I rarely if ever access my personal Twitter account via the website. I use Twhirl to keep me in touch with my contacts. I aggregate my social media via Friend Feed, which then pushes out a selection of my choice to Twitter. In this way I can push, pull and chat throughout the day. Is it distracting? Yes … and no. I love the flow of ideas that Twitter generates, and I can always switch it off if I need to work on something urgent.

I’m thinking that it has another use that it’s probably not been put to yet, and that is to provide the sort of social intercourse that shut-ins can miss out on. Like its video-chat cousin Seesmic, Twitter is proving to be a far more flexible tool than we first supposed. I mean, just look at the links below to just a few of the zillions of articles that are hitting the blogosphere right now. This little lightweight is here to stay.

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Utterli appropriate: tools for a new gen of citizen journalists

I’m impressed by the growing slew of portable device apps that make it possible for bloggers and social commentators to post their reports across platforms online or via their mobile phones. Enter Utterli (formerly Utterz) and now Seesmic for the Nokia N95.

Last month, I watched the Democratic National Convention via a feed that had been put together to aggregate all the reports coming in from the field from a small team of citizen journalists … boy wonders in my eyes. Yesterday Seesmic introduced a platform which enables video posts via the Nokia N95. Now that’s a great phone with a terrific on-board lens and camera, and the images are sensationally good.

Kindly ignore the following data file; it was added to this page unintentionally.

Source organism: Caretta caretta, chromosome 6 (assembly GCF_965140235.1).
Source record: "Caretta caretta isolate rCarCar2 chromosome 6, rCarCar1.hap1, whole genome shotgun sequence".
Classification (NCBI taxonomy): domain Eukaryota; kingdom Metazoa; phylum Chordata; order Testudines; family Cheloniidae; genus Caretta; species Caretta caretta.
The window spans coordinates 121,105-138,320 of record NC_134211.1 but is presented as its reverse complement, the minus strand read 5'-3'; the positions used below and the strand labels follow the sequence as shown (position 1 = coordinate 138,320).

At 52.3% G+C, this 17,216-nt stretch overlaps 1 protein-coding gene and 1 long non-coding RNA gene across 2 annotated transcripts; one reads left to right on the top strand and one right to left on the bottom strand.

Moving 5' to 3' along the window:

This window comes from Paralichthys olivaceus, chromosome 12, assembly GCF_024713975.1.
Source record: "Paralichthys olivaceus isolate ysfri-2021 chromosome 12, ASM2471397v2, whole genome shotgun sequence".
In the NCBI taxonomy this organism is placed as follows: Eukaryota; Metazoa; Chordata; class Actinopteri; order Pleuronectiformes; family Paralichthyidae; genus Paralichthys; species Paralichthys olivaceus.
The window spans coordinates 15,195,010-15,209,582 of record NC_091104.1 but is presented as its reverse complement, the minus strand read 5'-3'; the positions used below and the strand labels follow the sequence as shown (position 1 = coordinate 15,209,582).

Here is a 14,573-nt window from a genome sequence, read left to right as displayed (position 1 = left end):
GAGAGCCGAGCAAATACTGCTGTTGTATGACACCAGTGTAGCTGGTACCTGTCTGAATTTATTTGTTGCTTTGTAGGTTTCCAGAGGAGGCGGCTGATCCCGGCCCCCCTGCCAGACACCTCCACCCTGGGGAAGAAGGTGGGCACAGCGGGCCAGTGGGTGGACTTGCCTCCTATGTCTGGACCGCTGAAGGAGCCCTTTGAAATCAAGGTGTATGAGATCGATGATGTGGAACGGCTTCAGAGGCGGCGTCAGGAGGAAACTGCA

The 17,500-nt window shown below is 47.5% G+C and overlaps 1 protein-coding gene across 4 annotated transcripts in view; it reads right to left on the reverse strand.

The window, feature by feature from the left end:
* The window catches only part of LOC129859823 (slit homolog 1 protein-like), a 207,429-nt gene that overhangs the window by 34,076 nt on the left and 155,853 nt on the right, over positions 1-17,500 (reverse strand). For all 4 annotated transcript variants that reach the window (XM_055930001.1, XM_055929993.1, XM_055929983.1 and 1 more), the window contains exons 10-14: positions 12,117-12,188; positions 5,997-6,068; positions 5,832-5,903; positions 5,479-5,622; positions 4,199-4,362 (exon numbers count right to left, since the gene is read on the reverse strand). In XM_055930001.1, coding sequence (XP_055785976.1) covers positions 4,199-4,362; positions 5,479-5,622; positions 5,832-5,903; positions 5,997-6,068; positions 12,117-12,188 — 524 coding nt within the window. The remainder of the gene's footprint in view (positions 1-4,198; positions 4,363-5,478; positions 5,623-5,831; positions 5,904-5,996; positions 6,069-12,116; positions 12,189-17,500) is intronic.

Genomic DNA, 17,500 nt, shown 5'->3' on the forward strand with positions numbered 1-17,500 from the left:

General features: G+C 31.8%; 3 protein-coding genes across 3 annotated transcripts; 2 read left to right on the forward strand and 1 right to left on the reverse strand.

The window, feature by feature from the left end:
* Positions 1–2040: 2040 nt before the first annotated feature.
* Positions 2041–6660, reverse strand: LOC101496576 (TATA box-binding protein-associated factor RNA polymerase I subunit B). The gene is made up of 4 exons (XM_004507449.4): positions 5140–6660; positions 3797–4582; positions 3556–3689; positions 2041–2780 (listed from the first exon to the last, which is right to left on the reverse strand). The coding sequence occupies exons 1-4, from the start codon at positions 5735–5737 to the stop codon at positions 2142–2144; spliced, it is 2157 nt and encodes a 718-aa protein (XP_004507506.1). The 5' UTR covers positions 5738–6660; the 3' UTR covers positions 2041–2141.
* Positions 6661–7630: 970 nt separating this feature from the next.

The upcoming gen of journalists either those paid by media corporations, freelancers or the so-called ‘citizen journalists’ are going to be embarrassed for choice. But oh how I despair for the ‘heritage media.’ They need to get on board the digital communications and reporting train, and fast. My local print newspaper has no blogging capability, and I met a resouding silence when I emailed the editor recently (politely) to suggest it might be timely. Ironic really when the Fairfax group in Australia recently dumped 500 jobs.

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My Desktop Organising Hub

Who would have thought it! After all of my experimentation with productivity apps and services … my favourite is probably still the big-hitting and awfully smart Omnifocus … I’ve come to rely more and more on my Mail application. It’s now pretty much my organising hub. How did this happen?